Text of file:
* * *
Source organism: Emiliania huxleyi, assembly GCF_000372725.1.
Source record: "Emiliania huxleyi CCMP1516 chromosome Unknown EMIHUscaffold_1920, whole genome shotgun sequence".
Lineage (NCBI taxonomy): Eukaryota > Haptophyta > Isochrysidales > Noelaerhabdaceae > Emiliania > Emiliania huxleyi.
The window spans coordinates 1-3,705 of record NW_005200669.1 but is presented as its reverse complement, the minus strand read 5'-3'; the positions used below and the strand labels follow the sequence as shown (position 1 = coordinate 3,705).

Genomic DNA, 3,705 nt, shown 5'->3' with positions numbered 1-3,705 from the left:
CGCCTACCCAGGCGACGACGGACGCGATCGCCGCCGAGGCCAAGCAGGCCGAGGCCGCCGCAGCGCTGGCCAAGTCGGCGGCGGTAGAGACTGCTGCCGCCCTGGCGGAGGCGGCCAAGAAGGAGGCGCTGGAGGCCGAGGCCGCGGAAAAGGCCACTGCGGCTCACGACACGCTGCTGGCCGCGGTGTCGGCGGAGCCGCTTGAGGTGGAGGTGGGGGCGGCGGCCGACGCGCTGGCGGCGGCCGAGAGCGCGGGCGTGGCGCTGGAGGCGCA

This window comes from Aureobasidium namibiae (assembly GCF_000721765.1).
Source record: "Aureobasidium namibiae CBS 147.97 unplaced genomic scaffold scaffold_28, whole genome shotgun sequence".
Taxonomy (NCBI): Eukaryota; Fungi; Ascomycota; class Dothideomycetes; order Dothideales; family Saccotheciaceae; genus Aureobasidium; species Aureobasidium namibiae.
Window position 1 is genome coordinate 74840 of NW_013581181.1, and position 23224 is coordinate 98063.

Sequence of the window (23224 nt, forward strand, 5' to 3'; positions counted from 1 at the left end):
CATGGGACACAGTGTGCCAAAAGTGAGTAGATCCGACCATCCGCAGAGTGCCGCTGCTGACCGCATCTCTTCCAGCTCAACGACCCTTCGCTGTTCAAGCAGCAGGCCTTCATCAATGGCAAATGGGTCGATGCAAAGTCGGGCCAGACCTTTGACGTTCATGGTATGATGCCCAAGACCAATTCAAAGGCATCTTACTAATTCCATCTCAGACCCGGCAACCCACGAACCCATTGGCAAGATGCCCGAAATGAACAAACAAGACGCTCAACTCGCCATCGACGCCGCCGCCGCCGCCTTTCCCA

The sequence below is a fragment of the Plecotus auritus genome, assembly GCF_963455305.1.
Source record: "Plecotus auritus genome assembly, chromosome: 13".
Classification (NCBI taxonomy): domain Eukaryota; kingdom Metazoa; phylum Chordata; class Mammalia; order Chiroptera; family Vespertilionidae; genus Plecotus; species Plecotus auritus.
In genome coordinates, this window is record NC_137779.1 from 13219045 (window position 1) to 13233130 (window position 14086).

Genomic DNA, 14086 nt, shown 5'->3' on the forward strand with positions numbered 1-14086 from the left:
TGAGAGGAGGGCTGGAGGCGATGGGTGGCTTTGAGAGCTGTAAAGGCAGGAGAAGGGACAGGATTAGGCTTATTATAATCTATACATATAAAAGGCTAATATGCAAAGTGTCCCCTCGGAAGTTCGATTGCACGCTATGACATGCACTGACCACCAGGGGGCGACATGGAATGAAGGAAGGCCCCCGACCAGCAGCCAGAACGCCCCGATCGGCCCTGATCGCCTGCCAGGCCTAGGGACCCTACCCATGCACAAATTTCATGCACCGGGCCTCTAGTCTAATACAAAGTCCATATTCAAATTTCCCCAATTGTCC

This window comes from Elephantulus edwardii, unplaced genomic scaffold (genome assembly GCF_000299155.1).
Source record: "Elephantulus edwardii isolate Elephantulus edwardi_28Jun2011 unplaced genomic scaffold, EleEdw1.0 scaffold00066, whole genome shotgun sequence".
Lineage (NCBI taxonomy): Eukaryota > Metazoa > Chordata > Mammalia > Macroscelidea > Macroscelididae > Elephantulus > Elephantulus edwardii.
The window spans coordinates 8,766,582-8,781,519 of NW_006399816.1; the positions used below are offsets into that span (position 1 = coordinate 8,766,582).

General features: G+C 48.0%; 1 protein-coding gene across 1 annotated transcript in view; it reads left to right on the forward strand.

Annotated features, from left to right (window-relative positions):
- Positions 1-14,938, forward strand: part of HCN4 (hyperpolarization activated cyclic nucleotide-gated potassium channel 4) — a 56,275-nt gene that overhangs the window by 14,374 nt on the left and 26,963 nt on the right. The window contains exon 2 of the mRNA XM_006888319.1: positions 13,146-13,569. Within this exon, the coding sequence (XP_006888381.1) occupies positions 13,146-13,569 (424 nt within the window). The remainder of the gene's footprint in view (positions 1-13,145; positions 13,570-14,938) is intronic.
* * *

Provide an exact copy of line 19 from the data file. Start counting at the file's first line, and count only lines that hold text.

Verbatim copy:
This window comes from Elephantulus edwardii, unplaced genomic scaffold (genome assembly GCF_000299155.1).